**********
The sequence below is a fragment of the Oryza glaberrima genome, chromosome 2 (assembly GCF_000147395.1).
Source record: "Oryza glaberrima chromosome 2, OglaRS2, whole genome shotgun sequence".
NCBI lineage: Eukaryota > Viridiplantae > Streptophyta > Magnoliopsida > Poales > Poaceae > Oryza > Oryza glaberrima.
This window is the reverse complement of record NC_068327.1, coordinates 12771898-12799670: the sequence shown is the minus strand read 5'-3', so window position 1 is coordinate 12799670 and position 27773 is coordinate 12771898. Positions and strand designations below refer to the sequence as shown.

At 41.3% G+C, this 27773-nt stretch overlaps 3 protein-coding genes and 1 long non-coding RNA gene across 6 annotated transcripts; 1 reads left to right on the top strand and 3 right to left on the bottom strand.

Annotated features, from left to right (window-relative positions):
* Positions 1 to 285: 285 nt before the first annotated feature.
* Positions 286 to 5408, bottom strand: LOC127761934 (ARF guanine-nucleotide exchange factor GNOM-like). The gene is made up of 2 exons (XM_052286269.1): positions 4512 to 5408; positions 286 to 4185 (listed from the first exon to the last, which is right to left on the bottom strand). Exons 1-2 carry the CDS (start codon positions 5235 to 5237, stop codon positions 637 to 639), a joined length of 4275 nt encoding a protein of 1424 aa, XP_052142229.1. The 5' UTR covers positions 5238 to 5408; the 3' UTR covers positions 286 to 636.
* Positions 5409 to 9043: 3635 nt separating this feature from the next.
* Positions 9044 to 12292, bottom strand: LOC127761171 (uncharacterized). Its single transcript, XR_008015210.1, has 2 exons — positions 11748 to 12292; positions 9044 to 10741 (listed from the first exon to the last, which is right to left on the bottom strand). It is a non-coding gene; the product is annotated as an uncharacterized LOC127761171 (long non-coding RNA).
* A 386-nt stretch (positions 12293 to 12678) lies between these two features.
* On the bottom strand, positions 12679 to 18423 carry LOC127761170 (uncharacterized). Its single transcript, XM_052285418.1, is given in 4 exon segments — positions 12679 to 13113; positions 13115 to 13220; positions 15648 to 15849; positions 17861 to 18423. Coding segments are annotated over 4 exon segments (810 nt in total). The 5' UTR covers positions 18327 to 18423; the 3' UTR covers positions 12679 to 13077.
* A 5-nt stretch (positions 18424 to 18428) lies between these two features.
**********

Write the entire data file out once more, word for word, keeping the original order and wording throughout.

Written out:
The sequence below is a fragment of the Oryza glaberrima genome, chromosome 2 (assembly GCF_000147395.1).
Source record: "Oryza glaberrima chromosome 2, OglaRS2, whole genome shotgun sequence".
NCBI lineage: Eukaryota > Viridiplantae > Streptophyta > Magnoliopsida > Poales > Poaceae > Oryza > Oryza glaberrima.
This window is the reverse complement of record NC_068327.1, coordinates 12771898-12799670: the sequence shown is the minus strand read 5'-3', so window position 1 is coordinate 12799670 and position 27773 is coordinate 12771898. Positions and strand designations below refer to the sequence as shown.

At 41.3% G+C, this 27773-nt stretch overlaps 3 protein-coding genes and 1 long non-coding RNA gene across 6 annotated transcripts; 1 reads left to right on the top strand and 3 right to left on the bottom strand.

Annotated features, from left to right (window-relative positions):
* Positions 1 to 285: 285 nt before the first annotated feature.
* Positions 286 to 5408, bottom strand: LOC127761934 (ARF guanine-nucleotide exchange factor GNOM-like). The gene is made up of 2 exons (XM_052286269.1): positions 4512 to 5408; positions 286 to 4185 (listed from the first exon to the last, which is right to left on the bottom strand). Exons 1-2 carry the CDS (start codon positions 5235 to 5237, stop codon positions 637 to 639), a joined length of 4275 nt encoding a protein of 1424 aa, XP_052142229.1. The 5' UTR covers positions 5238 to 5408; the 3' UTR covers positions 286 to 636.
* Positions 5409 to 9043: 3635 nt separating this feature from the next.
* Positions 9044 to 12292, bottom strand: LOC127761171 (uncharacterized). Its single transcript, XR_008015210.1, has 2 exons — positions 11748 to 12292; positions 9044 to 10741 (listed from the first exon to the last, which is right to left on the bottom strand). It is a non-coding gene; the product is annotated as an uncharacterized LOC127761171 (long non-coding RNA).
* A 386-nt stretch (positions 12293 to 12678) lies between these two features.
* On the bottom strand, positions 12679 to 18423 carry LOC127761170 (uncharacterized). Its single transcript, XM_052285418.1, is given in 4 exon segments — positions 12679 to 13113; positions 13115 to 13220; positions 15648 to 15849; positions 17861 to 18423. Coding segments are annotated over 4 exon segments (810 nt in total). The 5' UTR covers positions 18327 to 18423; the 3' UTR covers positions 12679 to 13077.
* A 5-nt stretch (positions 18424 to 18428) lies between these two features.